Federal DUI Laws
If you are arrested for drinking and driving on federal property, like a national park or a post office, you will face a different set of penalties than if you were charged with a state crime. It’s important to understand the differences so you can make informed decisions about your case. Read more about federal DUI laws and how to get help from a Maryland criminal defense attorney below.
Drunk Driving on Federal Property
A federal drunk driving charge doesn’t differ in many ways from a state charge, other than the former taking place on federal or national property, like a national park, post office, monument, or airport. The severity of your penalties is usually assessed by the judge presiding over your case and is impacted by how negligent or egregious the offense was.
For example, you will likely face harsher penalties if you were excessively inebriated, if you had a child in the vehicle, or if you caused an accident of some kind that injured someone or caused property damage.
Preparing for the Potential Consequences & Your Attorney’s Defense
Federal authorities use a different set of laws than state authorities in criminal cases. You could be charged with a Class B misdemeanor, which carries a potential sentence of six (6) months of incarceration and a fine of no more than $5,000.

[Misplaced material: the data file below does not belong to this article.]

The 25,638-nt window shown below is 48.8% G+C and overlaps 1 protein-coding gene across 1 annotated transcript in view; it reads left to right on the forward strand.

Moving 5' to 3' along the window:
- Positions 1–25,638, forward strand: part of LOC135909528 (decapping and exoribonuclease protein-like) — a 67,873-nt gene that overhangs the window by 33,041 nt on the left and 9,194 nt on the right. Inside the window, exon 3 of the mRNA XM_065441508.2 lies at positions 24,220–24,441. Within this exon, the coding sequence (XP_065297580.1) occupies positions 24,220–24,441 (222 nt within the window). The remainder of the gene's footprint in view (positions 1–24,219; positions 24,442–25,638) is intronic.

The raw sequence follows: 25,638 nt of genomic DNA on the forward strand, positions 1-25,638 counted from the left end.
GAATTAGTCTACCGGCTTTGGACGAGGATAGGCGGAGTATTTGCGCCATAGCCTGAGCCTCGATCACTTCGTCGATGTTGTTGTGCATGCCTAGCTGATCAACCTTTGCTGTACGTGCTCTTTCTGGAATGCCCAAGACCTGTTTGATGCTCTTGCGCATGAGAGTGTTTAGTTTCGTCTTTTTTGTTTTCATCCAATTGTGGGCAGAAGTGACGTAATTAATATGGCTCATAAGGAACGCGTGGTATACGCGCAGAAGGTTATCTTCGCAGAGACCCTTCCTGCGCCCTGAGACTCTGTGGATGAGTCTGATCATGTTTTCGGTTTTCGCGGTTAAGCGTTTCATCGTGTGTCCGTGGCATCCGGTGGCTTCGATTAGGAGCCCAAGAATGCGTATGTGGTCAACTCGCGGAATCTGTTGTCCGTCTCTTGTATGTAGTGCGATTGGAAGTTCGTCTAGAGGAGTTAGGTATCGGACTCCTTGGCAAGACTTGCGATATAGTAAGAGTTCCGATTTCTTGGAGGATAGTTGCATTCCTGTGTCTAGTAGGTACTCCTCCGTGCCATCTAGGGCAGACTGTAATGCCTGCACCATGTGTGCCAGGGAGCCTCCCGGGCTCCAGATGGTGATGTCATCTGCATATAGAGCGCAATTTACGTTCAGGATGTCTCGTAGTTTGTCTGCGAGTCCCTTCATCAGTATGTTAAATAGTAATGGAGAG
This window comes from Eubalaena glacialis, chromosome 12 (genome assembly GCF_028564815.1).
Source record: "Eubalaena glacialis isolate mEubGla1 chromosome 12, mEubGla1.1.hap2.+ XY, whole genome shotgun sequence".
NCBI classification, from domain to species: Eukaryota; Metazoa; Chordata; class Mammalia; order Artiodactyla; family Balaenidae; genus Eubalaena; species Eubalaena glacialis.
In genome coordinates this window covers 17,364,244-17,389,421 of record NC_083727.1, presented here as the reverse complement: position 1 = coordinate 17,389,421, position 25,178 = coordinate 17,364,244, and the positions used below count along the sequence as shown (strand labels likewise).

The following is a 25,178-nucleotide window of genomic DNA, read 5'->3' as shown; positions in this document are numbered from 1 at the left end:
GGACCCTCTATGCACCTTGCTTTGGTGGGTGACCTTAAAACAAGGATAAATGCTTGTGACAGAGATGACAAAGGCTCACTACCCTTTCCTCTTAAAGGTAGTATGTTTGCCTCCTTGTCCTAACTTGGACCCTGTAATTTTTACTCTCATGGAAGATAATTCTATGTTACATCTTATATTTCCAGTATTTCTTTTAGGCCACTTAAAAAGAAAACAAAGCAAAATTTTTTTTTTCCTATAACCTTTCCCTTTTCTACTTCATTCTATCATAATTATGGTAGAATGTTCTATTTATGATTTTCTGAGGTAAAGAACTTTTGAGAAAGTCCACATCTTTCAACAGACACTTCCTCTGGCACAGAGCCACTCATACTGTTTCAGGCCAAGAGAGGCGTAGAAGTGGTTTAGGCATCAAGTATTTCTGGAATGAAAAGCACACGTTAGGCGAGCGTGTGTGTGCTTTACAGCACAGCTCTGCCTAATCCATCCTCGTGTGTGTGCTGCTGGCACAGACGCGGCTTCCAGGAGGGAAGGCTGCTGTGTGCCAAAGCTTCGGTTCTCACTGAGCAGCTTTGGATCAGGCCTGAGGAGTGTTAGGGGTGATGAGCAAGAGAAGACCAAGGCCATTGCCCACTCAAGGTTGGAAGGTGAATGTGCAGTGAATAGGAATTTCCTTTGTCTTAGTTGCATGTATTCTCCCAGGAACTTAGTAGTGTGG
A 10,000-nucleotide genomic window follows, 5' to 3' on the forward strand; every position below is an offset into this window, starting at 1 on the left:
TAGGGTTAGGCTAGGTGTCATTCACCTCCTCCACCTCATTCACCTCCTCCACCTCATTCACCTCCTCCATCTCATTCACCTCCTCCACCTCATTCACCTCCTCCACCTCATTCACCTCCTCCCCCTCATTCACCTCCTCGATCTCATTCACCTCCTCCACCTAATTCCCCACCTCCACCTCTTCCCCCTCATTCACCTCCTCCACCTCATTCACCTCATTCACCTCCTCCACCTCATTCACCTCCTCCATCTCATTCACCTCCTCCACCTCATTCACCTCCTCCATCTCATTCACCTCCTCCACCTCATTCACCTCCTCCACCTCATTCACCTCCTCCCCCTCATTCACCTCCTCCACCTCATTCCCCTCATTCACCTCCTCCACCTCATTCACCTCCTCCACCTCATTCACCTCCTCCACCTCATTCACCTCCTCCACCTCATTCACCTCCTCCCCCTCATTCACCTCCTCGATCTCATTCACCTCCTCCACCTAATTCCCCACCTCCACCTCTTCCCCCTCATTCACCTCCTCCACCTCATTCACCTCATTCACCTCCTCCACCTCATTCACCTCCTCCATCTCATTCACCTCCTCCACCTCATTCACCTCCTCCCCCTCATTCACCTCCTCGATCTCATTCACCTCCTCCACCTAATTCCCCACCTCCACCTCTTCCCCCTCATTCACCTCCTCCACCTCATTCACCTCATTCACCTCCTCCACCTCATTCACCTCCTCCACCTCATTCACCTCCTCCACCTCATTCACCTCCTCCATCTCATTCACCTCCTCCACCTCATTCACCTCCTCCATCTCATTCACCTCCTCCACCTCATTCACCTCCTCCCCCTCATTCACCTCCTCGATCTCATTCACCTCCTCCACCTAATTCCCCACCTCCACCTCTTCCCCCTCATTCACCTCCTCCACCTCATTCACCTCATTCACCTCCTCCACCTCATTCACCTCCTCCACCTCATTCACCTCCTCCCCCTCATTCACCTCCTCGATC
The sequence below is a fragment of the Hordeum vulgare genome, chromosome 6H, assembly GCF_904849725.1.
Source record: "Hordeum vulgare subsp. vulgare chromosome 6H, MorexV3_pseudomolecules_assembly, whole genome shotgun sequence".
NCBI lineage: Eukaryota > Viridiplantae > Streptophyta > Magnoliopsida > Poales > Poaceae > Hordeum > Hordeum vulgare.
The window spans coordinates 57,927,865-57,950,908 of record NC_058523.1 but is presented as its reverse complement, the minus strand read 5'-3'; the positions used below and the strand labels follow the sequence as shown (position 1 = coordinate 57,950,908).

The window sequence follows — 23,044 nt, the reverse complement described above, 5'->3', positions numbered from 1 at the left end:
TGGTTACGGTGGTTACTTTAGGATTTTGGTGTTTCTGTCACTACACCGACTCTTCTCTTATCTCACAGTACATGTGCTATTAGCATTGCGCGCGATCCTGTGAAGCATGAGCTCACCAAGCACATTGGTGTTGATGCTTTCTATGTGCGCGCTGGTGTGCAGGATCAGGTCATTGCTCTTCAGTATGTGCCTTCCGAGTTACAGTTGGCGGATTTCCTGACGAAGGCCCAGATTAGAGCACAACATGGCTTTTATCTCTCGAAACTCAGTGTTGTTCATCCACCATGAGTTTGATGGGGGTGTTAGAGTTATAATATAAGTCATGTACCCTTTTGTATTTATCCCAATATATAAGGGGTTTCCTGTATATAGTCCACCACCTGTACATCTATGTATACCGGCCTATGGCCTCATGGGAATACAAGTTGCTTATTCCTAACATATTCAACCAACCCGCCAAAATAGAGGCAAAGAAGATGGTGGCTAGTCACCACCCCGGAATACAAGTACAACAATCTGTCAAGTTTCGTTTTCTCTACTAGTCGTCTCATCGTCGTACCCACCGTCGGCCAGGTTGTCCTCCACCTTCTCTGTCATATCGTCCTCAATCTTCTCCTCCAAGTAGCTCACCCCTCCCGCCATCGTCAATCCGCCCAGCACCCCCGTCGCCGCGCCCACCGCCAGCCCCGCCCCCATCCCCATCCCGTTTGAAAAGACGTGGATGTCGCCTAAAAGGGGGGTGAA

To defend you, your DUI attorney will start by looking at how the prosecution’s case can be weakened. For example, say the police failed to properly test your blood alcohol concentration or made mistakes when administering field sobriety testing. Your lawyer can undermine the credibility of this evidence, which may get withheld from the court. Without it, prosecutors will have much more difficulty getting a conviction.
Other potential defenses include attacking the validity of the stop itself, suggesting that there wasn’t enough probable cause for the police to lawfully pull you over, and offering legitimate reasons why you may have appeared intoxicated, such as having certain medical conditions or taking prescribed medications.
Should You Call a Criminal Defense Attorney for Assistance?
Maryland criminal defense and DWI lawyer Richard Brueckner understands the fear and frustration faced by people who were charged with federal offenses. You need a zealous, knowledgeable criminal defense lawyer at your side to help advocate for your legal rights under Maryland and United States law. Don’t hesitate to get in touch with our team by calling 410-430-1464.